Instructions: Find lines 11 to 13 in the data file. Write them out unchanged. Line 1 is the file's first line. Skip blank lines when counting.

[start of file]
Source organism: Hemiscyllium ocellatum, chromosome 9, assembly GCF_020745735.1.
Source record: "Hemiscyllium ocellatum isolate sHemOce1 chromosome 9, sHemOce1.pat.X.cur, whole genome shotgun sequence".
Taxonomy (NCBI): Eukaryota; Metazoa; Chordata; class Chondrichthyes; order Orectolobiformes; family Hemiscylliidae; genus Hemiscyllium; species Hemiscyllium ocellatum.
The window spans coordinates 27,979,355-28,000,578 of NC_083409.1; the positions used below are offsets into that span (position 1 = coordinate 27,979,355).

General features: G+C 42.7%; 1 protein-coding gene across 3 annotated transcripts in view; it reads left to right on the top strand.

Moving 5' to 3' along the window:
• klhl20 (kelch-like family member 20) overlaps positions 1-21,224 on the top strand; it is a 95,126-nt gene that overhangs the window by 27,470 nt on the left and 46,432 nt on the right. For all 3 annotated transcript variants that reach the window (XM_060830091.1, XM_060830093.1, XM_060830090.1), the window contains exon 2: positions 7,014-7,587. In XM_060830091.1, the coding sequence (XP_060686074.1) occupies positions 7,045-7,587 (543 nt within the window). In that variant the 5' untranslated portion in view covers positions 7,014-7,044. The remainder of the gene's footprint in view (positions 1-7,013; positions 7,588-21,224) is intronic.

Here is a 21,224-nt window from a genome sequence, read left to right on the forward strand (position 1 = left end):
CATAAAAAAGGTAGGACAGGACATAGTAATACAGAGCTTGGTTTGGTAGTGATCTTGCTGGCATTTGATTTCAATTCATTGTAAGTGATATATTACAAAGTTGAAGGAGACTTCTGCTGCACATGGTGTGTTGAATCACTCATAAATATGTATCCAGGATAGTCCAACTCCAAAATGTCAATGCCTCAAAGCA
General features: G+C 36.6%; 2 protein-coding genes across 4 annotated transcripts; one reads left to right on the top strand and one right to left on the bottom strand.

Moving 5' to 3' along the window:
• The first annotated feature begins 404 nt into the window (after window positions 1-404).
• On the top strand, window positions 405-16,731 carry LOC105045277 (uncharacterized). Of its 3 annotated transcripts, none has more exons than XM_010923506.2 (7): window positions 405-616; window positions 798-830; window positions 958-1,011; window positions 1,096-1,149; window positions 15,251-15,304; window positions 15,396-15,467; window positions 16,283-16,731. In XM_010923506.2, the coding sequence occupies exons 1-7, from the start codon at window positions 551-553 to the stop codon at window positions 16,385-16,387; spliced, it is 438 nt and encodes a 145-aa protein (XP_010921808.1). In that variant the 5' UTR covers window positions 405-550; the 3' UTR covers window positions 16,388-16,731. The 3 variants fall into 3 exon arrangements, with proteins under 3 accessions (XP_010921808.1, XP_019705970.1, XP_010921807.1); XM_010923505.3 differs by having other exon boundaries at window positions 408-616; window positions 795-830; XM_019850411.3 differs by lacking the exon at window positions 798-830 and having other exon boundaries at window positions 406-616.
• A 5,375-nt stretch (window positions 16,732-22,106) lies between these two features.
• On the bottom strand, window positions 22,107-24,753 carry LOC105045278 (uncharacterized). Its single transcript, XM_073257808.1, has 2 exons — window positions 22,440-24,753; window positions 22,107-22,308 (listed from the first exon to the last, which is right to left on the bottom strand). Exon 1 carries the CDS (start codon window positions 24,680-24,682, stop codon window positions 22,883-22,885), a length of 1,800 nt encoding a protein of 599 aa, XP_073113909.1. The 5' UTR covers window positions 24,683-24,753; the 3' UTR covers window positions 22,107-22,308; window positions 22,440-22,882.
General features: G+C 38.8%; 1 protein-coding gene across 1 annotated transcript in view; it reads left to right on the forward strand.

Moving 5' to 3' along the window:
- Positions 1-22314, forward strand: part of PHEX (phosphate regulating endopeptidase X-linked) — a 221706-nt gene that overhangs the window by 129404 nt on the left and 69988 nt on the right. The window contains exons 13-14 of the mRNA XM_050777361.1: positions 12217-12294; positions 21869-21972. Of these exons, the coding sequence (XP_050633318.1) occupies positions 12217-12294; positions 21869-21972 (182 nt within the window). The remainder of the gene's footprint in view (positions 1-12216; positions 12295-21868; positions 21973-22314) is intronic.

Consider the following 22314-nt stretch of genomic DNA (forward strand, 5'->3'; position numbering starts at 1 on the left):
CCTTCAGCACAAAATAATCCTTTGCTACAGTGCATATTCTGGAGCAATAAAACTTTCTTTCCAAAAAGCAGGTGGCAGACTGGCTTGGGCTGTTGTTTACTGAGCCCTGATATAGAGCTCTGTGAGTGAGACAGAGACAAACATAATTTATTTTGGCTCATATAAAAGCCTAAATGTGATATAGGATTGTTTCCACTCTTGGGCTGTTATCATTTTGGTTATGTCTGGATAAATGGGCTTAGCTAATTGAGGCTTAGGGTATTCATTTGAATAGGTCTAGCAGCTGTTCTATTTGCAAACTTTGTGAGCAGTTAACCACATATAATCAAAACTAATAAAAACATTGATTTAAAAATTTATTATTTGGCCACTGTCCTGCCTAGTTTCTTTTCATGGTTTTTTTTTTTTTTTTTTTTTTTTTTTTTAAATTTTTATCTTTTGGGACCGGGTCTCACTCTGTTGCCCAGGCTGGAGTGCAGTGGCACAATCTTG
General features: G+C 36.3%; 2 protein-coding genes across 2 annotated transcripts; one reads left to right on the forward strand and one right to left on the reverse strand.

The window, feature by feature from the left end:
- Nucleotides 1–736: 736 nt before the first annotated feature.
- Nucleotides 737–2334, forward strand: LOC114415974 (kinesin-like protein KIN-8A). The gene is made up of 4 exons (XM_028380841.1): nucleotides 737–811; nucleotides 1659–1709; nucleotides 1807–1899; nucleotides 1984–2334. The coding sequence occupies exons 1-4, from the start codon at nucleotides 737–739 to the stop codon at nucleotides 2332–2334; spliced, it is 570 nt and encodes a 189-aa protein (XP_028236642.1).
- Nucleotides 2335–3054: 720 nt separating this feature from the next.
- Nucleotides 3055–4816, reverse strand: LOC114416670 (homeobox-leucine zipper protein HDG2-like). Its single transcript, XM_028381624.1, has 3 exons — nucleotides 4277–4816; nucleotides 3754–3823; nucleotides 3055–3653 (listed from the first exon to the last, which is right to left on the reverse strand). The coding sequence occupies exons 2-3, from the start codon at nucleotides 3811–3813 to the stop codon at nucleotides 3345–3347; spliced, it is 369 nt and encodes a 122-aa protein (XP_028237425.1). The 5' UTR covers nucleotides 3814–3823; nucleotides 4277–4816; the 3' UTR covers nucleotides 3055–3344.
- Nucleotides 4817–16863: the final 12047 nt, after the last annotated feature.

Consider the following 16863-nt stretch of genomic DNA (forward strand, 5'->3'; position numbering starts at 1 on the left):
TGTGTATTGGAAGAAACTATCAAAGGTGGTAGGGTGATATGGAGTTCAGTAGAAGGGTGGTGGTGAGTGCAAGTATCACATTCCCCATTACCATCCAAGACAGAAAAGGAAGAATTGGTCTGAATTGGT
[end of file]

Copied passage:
Moving 5' to 3' along the window:
• The first annotated feature begins 404 nt into the window (after window positions 1-404).
• On the top strand, window positions 405-16,731 carry LOC105045277 (uncharacterized). Of its 3 annotated transcripts, none has more exons than XM_010923506.2 (7): window positions 405-616; window positions 798-830; window positions 958-1,011; window positions 1,096-1,149; window positions 15,251-15,304; window positions 15,396-15,467; window positions 16,283-16,731. In XM_010923506.2, the coding sequence occupies exons 1-7, from the start codon at window positions 551-553 to the stop codon at window positions 16,385-16,387; spliced, it is 438 nt and encodes a 145-aa protein (XP_010921808.1). In that variant the 5' UTR covers window positions 405-550; the 3' UTR covers window positions 16,388-16,731. The 3 variants fall into 3 exon arrangements, with proteins under 3 accessions (XP_010921808.1, XP_019705970.1, XP_010921807.1); XM_010923505.3 differs by having other exon boundaries at window positions 408-616; window positions 795-830; XM_019850411.3 differs by lacking the exon at window positions 798-830 and having other exon boundaries at window positions 406-616.